Holiday shopping: fun or fatality?

Heath Verhasselt

Over break, I did what some could consider to be a suicide mission: I worked at a retail store. And not only did I work at a retail store during one of the biggest shopping days of the year, but I worked at a Target, and not just a Target but a SuperTarget, selling electronics.

I sold more Nintendo games, TVs and iPods than I could ever pay for myself — at least this year. Why would I do this, am I crazy? Probably, but I think it’s fun.

Shopping can be fun; after all why would close to 37,000 people go out to Jordan Creek Town Center in West Des Moines for the midnight Black Friday sales? Because they wanted to save money, which of course is what we all want to do. However, I then ask, at what cost? What all are you sacrificing to get that good deal?

More than likely you’ll be giving up a lot. Not only do you have to wake up early to fend off the other shoppers who are also after your $3 toaster at Walmart, but you end up with exactly what you get: a piece of garbage $3 toaster.

Same goes for electronics. Black Friday lines literally revolve around getting a good deal on a new TV or computer. Let’s take a look at Walmart’s Black Friday ad. Had you lined up early enough, usually around 2 a.m. for a 5 a.m. opening, you could have purchased an Emerson 42-inch HDTV for $398 — while supplies last, no rainchecks.

Same at Best Buy, the busiest store you can go to on Black Friday. There you could have gotten a 42-inch Insignia branded HDTV for $369 — minimum four per store, no rainchecks.

Ever hear of either of those brands? Of course not. Those are the “house” brands for those stores. You know how you can buy generic groceries? The same applies to TVs and other electronics. But the difference is, instead of getting food or paper towels that are essentially staple goods, you get piece of electronic equipment that will probably last the span of three months before it breaks down on you.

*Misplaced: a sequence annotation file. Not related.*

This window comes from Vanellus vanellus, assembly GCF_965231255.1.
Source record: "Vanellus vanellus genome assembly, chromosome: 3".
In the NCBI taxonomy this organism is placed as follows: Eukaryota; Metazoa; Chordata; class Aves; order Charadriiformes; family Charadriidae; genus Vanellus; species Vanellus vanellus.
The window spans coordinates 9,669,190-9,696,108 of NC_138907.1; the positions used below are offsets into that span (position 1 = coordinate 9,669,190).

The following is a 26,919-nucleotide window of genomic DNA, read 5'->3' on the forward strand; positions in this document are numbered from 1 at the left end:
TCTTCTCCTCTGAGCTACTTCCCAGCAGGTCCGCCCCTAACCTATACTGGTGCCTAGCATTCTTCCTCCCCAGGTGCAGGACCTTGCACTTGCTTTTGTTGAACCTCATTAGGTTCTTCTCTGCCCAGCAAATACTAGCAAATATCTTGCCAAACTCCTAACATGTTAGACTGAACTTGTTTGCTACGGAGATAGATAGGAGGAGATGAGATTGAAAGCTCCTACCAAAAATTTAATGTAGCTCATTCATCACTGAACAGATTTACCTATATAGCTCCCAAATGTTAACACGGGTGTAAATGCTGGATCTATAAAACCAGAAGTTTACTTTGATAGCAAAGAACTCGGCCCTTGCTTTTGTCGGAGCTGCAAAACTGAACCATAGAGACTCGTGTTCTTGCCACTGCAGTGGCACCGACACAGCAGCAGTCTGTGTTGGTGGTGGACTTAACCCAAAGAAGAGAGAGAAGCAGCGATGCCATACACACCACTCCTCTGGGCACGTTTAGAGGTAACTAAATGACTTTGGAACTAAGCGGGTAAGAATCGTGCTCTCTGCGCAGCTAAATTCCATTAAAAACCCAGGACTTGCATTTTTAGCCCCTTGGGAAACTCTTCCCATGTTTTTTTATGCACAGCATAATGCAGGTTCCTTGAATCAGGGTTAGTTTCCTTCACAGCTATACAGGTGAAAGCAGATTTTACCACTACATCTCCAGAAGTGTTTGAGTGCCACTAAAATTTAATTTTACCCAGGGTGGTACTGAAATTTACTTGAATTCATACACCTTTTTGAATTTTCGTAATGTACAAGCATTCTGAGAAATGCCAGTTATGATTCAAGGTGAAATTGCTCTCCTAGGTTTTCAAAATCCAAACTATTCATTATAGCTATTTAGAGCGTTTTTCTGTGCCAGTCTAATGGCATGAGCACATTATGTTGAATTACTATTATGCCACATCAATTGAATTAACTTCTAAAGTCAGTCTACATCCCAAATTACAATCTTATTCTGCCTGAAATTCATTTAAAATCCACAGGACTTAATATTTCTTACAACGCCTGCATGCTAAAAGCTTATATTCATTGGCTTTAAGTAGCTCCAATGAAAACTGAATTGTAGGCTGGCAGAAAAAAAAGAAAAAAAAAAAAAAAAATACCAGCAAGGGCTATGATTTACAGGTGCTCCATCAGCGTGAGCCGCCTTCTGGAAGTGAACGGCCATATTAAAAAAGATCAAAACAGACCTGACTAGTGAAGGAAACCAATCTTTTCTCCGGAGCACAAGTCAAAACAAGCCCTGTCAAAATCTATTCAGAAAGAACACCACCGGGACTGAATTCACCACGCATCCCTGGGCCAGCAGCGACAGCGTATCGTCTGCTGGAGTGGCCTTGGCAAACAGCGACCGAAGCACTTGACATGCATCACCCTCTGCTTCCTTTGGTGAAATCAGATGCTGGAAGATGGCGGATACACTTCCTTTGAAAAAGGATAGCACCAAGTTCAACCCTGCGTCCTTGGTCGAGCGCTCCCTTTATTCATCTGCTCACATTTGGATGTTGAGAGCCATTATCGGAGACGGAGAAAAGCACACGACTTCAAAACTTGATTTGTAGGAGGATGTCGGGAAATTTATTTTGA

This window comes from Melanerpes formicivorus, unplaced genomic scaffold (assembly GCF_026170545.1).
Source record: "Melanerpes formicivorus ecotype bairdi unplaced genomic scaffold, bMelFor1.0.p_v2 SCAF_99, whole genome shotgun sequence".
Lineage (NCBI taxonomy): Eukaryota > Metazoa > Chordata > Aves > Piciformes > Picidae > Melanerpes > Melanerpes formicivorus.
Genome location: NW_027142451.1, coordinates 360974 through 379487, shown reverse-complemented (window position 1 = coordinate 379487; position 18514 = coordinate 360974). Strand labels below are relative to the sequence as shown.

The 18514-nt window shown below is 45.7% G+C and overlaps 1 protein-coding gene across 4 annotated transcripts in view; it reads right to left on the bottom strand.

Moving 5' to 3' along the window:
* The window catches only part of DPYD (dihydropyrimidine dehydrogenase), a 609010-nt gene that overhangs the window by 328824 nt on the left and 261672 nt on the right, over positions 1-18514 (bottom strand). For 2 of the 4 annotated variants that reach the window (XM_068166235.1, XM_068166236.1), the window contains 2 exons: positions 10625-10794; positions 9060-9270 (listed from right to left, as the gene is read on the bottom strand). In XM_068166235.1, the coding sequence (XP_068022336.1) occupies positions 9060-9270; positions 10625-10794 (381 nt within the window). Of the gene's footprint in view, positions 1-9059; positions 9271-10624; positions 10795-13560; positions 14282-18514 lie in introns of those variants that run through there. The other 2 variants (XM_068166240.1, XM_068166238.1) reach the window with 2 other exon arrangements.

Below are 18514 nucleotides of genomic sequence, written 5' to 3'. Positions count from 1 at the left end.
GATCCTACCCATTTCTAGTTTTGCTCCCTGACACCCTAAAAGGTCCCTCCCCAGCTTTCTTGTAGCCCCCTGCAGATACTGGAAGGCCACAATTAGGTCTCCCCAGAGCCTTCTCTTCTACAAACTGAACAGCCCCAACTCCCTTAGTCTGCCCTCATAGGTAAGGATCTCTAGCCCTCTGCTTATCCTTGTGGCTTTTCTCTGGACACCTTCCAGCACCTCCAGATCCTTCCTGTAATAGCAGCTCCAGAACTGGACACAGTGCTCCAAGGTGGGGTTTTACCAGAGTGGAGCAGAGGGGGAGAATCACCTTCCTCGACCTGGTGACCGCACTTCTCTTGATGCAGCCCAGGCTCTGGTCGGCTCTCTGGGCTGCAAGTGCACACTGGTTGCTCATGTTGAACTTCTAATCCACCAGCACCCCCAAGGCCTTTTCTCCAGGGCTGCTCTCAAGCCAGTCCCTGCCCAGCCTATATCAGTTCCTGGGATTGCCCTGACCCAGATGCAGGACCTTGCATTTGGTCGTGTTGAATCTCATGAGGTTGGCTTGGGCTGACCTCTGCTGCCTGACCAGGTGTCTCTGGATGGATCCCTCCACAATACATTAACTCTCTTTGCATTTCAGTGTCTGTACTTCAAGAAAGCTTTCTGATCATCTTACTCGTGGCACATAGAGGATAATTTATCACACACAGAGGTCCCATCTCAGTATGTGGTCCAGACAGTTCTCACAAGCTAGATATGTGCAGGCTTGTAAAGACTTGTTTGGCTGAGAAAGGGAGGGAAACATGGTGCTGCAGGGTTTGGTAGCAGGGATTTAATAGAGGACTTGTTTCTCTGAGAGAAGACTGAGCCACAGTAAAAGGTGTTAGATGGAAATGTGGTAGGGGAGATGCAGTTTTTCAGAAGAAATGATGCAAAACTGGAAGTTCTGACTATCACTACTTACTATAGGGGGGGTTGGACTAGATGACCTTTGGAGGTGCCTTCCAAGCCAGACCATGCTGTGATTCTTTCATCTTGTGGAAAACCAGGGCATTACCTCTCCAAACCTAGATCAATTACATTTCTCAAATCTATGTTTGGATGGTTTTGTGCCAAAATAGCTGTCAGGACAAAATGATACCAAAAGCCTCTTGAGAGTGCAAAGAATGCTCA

Now you might be saying, “I’ve bought an off-brand TV and it worked fine!” and to that I say, good for you, but it almost never works that way. You get what you pay for when it comes to electronics. And you might even say that I’m pinning this on Walmart and Best Buy, but they all do it: Target, Tiger Direct, Kmart. Low prices to get you into the store, a broken TV a few months later.

But what can you do? Not everyone can shell out the extra $300 to $400 premium for a Samsung LED 120hz 1080p HDTV. And to that I say, research it.

Research things before you buy them. As a general rule of thumb, for anything costing more than $100 you should at least take five to 10 minutes to research before you buy. Five minutes of looking at TVs and you can see that Samsung, Vizio or Sony are generally decent brands. Five minutes looking at cameras you’ll brush aside the Kodak and Olympus cameras and go for the Nikon or the Canon.

It’s just a matter of doing a few Google searches. So I say, ditch the lines, and stay at home this holiday season. Find the item you really want to buy, and wait for a sale that doesn’t involve you risking your life over. The deals are out there, you just have to make the right decision.